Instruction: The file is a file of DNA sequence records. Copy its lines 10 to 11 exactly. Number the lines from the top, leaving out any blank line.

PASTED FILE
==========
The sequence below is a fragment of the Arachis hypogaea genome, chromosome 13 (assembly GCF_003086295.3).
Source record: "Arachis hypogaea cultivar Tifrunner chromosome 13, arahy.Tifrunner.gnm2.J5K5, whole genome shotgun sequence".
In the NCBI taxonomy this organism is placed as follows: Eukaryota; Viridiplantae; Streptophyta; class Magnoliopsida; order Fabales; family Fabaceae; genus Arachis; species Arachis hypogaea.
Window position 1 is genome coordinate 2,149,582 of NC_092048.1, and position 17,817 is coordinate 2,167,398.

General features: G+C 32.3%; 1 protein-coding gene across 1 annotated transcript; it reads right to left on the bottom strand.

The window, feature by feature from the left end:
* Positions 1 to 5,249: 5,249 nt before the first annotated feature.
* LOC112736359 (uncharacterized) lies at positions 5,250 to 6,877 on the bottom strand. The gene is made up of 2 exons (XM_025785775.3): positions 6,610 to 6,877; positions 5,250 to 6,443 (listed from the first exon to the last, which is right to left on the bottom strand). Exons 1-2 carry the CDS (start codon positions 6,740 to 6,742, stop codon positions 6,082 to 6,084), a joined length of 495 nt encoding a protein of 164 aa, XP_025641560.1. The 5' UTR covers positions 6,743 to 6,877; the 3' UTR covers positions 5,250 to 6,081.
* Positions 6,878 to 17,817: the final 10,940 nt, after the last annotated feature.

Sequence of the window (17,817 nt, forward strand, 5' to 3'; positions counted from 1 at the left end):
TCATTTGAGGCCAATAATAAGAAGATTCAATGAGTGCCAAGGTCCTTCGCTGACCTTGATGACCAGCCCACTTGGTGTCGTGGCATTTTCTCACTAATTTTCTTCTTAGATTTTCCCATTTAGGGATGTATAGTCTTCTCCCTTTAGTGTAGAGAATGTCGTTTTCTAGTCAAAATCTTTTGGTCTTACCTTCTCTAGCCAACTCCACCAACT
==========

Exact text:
Sequence of the window (17,817 nt, forward strand, 5' to 3'; positions counted from 1 at the left end):
TCATTTGAGGCCAATAATAAGAAGATTCAATGAGTGCCAAGGTCCTTCGCTGACCTTGATGACCAGCCCACTTGGTGTCGTGGCATTTTCTCACTAATTTTCTTCTTAGATTTTCCCATTTAGGGATGTATAGTCTTCTCCCTTTAGTGTAGAGAATGTCGTTTTCTAGTCAAAATCTTTTGGTCTTACCTTCTCTAGCCAACTCCACCAACT